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Genocide: I never got a chance to see my father – Nsabimana

Posted on Apr 10 2018

The 1994 Genocide against the Tutsi took place before AS Kigali midfielder Eric ‘Zidane’ Nsabimana was born. He was in his mother’s womb at the time.

His father Apollinaire Rurangirwa and brother Egide Murabukirwa are among the over one million victims of the Genocide. They were killed on April 23, 1994, months before Nsabimana was born.

Nsabimana was born on October 11, 1994 after the country had been liberated from the genocidal regime by the Rwanda Patriotic Army, now Rwanda Defence Forces.

The 23-year-old says he is yet to come to terms with the manner in which he lost his father and brother.

“I never got a chance to see them,” he tells Times Sport.

A week of official mourning is currently being observed countrywide as Rwandans reflect on the loss of over one million people in just 100 days during the Genocide against the Tutsi.

It is also an opportunity for Rwandans to reflect on the progress made in reconciliation 24 years after the Genocide.

Nsabimana’s mother survived along with his three sisters and brother.

In 2006, his elder brother Jeanot Murasira was killed by terrorist group FDLR who had infiltrated their village in Rukumberi, Ngoma District.

FDLR was established by members of the defeated genocidal regime and most of its rank and file continue to espouse genocide ideology. The group is based in eastern DR Congo.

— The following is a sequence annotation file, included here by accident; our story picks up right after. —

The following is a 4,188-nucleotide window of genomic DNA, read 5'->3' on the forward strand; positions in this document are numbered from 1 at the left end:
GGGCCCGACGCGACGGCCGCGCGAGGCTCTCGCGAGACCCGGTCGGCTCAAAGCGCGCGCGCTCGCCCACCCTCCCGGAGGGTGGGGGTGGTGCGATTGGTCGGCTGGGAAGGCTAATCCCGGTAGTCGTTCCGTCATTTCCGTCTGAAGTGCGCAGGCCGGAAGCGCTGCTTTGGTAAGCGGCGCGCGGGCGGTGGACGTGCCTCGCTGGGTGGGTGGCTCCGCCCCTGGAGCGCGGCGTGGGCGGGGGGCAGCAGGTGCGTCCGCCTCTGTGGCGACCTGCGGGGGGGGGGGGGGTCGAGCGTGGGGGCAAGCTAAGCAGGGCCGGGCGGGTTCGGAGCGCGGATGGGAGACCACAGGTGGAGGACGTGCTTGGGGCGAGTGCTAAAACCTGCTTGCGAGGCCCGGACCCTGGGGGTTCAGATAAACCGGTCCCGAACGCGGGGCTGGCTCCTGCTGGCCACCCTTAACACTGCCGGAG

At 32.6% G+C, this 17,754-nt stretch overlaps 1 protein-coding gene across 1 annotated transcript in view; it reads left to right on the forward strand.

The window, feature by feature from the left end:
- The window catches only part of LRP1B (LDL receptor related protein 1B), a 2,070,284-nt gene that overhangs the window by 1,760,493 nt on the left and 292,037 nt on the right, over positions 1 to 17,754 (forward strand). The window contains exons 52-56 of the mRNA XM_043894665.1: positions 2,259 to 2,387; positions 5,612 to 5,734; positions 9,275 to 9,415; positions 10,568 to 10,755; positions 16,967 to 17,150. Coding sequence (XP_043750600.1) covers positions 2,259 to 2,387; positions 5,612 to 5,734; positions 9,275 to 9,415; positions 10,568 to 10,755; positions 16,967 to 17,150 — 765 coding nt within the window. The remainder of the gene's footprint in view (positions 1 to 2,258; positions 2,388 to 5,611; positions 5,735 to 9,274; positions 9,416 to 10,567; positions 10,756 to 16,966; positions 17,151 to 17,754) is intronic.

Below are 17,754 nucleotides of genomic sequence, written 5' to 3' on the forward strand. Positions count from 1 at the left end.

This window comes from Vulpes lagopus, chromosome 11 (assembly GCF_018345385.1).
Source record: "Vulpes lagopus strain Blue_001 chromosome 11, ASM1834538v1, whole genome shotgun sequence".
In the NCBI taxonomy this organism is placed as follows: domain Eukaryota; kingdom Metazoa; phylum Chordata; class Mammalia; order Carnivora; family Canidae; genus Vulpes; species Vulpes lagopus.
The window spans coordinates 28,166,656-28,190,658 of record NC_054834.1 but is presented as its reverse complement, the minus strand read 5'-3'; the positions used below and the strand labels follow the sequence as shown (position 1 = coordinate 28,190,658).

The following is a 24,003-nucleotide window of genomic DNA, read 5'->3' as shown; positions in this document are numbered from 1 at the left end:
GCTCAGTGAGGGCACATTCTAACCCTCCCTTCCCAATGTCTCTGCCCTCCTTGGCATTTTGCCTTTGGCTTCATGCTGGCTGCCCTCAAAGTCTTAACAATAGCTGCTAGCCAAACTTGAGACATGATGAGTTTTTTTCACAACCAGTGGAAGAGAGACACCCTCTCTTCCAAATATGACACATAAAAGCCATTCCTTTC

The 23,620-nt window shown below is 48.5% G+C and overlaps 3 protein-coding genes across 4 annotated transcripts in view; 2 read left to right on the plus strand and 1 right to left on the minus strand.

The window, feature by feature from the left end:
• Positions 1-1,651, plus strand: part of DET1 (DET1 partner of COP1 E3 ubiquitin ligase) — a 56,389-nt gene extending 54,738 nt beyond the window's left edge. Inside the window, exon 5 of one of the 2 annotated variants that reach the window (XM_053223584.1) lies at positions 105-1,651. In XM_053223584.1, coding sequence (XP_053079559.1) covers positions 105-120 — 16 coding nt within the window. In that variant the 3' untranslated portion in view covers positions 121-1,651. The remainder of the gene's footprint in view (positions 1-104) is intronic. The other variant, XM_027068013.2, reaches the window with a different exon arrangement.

“My brother had traveled back home to our ancestral home to check on our property but he was attacked and butchered by machete-wielding militiamen; his body was later recovered in a banana plantation. Those who killed him were never apprehended.”

“I have been struggling with many things but the one that hurts me most is growing up without knowing my father and that he was killed for his ethnicity,” he says. “It robbed me of his guidance because the stories that my mother tells me about him are that he was a principled and upright man.”

Nonetheless, Nsabimana says that football has played a key role in helping him cope with the loss of his family members.

Nsabimana’s break came at the 2011 U-17 African Nations Cup where he impressed and was drafted in the team that represented Rwanda in the U-17 World Cup that same year.

He would later play for Isonga FC before joining APR but then a spate of injuries restricted his playing time for the military side.

The defensive midfielder joined AS Kigali in 2015 and is presently one of the club’s most influential players.
Newtimes.co.rw


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